It was the third time we were going into Lebanon, and I wanted to go to the collection point with Barazani. I arrived at his metal shop and pushed open the door. A clot of dust blocked my nose. A sharp whisper cut the air: the notice hanging on the door had torn. The shop was quiet, but muffled voices came from the far end of the room.
I sat down on an inverted crate and waited. I didn’t like going into the back, into the storeroom, alone. Barazani had only taken me in there once. There were various coins arranged on the shelves-of an old glass-fronted cupboard. From the Bar-Kochba period, from some town in Germany or Italy, where they had once used Jewish money from Persia, Iraq, from the British Mandate, and coins dating from the first years of the state.
Next to me there was a low table. It was covered with a sheet of cracked glass, underneath which were notes, newspaper cuttings, and dusty pictures of soccer players. On top of the glass used and new football pool forms lay scattered, some of which had various calculations scribbled over them in pencil. On the corner of the table stood a pile of old records with a half-full cup of coffee on top of it. There was no steam rising from the coffee. Yonati Barazani, as usual, had forgotten to finish it. Torn, oily rags and dirty, sweat-soaked clothes were strewn over the floor. I was thirsty. But Barazani emerged from the storeroom and said: “Let’s go. The car’s outside.”
“What do we need the car for?” I said. “Everyone’s waiting in the municipal park, it’s less than five minutes walk from here.”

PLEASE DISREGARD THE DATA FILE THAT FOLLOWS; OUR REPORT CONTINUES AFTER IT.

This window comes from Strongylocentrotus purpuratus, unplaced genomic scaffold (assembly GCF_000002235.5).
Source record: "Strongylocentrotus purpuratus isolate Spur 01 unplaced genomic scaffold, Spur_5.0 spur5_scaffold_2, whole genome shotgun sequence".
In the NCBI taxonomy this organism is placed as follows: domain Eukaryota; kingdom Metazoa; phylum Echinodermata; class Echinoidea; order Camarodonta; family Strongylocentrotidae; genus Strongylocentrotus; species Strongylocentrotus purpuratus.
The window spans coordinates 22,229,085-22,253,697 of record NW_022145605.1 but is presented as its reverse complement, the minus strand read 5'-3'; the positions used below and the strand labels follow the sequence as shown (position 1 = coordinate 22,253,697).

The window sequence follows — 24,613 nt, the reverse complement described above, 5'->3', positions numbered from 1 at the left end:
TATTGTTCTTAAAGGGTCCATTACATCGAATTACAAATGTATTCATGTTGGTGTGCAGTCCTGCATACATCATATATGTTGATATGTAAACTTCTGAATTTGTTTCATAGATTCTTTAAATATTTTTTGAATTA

“I’ve decided to take the Volvo,” said Barazani. “Like in the good old days.”
“You’re crazy,” I put my suitcase down on the floor. “Lebanon’s not the good old days, when you could drive to maneuvers, or even to the front line, in your car. No one’ll let you in.”
“Bullshit. Last time I found a way.”
“Look here, Barazani,” I said quietly, “I’m telling you you can’t do it, and don’t forget I’m your platoon sergeant.”
“Don’t give me that crap. If we only did what we were told, where would we be today?”
“I’m not joking. We’ve got enough problems as it is.”
“Everything’s ready. I went to the stores yesterday. All our stuff’s already in the boot. Come on, gimme your case and stop acting like a kid.”
Barazani was the oldest soldier in the company. About forty nine years old. A moustache, black hair, white hair. His face was brown, strong, and lined. He picked up my suitcase, turned towards the door and said: “Who the hell’s gone and torn my notice now?”
It was a notice advertising the Betar Jerusalem soccer team’s matches for the next few weeks. He tried to mend the tear, then he pointed at the notice and said: “I can do without the game two weeks’ from now. It’s a weak team and there won’t be any problems, even if it’s an away game, But this coming Saturday – make a note of it! I’m getting leave. We’re playing Hapoel Kfar-Saba and we’ve got to get back the points we lost in the last round.”
I knew that he was actually ordering me to give him leave. Barazani was a fanatical Betar fan, he contributed money to the club, brought rattles from his shop to the games, came home hoarse and voiceless after every match. The only thing he didn’t believe in, he told me once, was “that business of letting doves loose. Doves don’t mix with football.”